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Another question from Elements of Abstract Algebra by Clark - transformation groups

  1. Jul 6, 2006 #1

    learningphysics

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    This is question 53[tex]\gamma[/tex]. Given a group G of transformations that acts on X... and a subgroup of G, Go (g * x = x for all x for each g in Go), show that the quotient group G/Go acts effectively on X.

    A group G "acts effectively" on X, if g * x = x for all x implies that g = e, where g is a member of G.

    I don't see how the quotient group G/Go can act on X... Each member of the quotient group, is itself a set of transformations. For example, take Go which is a member of G/Go. It seems to me that Go * x (where x belongs to X) is undefined, since Go is not a one to one correspondence from X to X (each member of Go is, but Go itself isn't).

    I'd appreciate any help. Thanks.
     
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  3. Jul 6, 2006 #2

    George Jones

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    Hint.

    Let h be in G, so [h] = hG0 is in G/G0. Is [h]*x := h*x well defined?
     
  4. Jul 6, 2006 #3

    learningphysics

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    Hi George... Thanks for the reply.

    It seems to me like it is not well defined. There may be two different functions... say h1 and h2, such that [h1] = [h2]... So is [h1]*x = h1*x or h2*x ?
     
  5. Jul 6, 2006 #4

    George Jones

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    In general, yes. However, in this case, we know something about the G-action of elements of G0. Can this be exploited to show that G/G0 action that I gave is well defined?
     
  6. Jul 6, 2006 #5

    matt grime

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    You should try to verify this yourself, it is quite straightfoward. What does [h1]=[h2] mean? That there is a k in Go such that h1k=h2. What was the definition of Go?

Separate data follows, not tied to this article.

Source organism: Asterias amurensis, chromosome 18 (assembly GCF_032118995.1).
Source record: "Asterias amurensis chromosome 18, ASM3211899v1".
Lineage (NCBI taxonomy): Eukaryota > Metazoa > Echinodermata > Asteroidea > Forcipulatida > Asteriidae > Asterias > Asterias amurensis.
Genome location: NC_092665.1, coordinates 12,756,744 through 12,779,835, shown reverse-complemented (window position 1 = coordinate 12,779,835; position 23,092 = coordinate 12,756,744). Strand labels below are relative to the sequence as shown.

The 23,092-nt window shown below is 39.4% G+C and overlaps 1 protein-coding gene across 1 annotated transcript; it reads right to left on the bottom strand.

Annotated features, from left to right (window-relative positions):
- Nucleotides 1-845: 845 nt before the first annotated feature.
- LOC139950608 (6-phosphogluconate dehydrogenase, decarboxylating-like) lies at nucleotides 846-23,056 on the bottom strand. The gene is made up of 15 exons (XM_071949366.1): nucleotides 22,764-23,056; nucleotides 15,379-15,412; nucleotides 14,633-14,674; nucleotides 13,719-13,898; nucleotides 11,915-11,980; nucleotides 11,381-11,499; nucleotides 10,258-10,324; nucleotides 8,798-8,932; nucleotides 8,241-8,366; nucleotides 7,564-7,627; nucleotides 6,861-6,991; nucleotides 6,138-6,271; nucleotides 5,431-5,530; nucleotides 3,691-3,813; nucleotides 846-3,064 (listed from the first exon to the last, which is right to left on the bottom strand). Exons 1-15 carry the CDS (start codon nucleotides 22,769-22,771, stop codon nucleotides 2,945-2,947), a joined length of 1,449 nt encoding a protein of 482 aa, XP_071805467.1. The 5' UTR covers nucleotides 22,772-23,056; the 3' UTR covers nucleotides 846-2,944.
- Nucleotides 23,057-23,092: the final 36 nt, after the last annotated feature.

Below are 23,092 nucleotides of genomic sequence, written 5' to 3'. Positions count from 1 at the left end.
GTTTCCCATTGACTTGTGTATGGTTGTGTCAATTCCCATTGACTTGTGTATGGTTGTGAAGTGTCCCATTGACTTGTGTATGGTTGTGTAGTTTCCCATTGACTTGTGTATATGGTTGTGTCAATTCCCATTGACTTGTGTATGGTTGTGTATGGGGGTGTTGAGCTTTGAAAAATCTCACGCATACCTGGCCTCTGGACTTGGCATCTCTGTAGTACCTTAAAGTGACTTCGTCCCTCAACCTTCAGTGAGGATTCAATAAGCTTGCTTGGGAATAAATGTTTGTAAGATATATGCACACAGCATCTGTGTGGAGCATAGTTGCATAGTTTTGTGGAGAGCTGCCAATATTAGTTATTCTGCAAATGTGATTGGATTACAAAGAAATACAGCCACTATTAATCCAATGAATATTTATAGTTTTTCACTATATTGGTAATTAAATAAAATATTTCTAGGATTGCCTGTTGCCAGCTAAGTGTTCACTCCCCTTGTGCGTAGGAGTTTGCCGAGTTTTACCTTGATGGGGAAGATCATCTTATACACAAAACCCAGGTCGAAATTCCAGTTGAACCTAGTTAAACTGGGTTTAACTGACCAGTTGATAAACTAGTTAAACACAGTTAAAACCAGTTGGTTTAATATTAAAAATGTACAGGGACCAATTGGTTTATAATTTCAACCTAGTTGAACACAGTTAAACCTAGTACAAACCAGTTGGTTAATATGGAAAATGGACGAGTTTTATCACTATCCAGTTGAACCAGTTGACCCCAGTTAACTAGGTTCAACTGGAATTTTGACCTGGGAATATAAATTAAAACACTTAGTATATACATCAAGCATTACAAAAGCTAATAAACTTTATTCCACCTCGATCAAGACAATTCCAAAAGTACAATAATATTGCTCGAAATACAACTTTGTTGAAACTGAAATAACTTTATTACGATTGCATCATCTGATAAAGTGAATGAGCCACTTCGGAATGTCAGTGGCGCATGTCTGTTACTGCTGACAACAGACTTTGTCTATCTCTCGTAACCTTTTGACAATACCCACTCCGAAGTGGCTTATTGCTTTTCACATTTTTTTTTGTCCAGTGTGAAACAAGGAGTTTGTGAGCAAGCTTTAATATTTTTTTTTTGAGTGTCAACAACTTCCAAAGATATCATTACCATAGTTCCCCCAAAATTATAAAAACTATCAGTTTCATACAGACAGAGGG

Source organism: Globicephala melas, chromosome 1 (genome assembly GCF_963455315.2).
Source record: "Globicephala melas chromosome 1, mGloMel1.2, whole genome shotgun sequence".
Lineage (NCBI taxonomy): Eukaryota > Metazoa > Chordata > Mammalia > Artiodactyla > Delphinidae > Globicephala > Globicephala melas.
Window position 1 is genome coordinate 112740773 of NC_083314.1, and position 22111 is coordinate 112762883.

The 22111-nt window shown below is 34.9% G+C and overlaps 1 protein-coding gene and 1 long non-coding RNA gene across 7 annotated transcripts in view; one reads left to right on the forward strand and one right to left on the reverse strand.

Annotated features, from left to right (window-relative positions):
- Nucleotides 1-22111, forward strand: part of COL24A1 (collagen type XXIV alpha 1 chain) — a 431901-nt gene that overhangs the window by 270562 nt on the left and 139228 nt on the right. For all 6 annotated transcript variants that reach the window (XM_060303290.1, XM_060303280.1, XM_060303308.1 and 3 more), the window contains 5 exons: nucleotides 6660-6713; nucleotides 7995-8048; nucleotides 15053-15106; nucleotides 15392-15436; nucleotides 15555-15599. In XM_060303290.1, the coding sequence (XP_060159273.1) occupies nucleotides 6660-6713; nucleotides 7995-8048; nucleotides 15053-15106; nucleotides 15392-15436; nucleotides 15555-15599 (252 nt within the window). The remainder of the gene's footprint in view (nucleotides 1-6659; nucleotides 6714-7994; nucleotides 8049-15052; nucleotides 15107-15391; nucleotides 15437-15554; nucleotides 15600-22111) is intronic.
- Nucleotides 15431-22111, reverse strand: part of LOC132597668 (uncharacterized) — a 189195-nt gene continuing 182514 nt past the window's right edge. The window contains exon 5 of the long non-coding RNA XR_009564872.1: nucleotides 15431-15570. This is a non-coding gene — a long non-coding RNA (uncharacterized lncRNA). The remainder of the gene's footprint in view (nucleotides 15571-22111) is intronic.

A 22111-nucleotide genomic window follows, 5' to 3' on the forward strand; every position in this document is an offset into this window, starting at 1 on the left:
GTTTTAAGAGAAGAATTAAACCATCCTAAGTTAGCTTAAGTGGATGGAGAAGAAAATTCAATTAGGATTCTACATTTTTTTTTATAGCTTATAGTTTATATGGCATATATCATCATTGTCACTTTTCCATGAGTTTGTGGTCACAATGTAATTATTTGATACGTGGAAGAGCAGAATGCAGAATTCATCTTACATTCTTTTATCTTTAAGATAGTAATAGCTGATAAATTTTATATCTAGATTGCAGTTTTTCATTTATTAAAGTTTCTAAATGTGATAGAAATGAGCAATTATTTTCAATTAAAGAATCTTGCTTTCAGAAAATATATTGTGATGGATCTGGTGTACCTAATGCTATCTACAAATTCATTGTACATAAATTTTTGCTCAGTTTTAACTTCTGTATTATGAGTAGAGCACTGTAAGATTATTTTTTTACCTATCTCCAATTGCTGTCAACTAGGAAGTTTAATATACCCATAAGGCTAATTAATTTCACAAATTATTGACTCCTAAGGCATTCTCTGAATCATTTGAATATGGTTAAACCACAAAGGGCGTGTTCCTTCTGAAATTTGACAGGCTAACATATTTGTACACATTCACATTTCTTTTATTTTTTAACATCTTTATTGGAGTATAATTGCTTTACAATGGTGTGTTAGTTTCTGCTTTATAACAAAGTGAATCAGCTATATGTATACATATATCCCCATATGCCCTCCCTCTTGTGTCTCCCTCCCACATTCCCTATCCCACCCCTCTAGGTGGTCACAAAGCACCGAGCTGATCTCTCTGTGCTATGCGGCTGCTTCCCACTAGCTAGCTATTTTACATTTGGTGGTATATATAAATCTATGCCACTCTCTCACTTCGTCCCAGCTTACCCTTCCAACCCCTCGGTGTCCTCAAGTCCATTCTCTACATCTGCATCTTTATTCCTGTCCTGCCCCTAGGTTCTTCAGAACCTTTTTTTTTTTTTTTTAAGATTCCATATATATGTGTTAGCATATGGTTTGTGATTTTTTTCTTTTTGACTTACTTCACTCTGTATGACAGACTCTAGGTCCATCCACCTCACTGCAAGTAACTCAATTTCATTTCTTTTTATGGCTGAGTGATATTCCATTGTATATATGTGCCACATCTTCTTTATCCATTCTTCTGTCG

7. Jul 6, 2006 #6

    learningphysics

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    Ah.... I see now... h1*x = h2*x. Thanks George and Matt.
     
    Last edited: Jul 6, 2006
  8. Jul 6, 2006 #7

    George Jones

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    Careful - this isn't isn't necessarily true. But what is true?

    Maybe you just made a typo.
     
  9. Jul 6, 2006 #8

    learningphysics

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    Hmm.... If [h1]=[h2] then there's a k in Go such that h1= h2k so

    h1 * x = h2k * x
    h1 * x = h2 * (k * x), then since k is in Go, k * x = x

    h1 * x = h2 * x

    I'm probably making a really stupid mistake somewhere. Sorry guys... I appreciate the patience.
     
  10. Jul 6, 2006 #9

    George Jones

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    Sorry - my mistake.

    Edit: I was thinking of the end result, i.e, the G/Go action.
     
  11. Jul 6, 2006 #10

    mathwonk

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    if you call all the elements of G that act trivially, "the identity", then the only elements that act trivially after that are called the identity.
     
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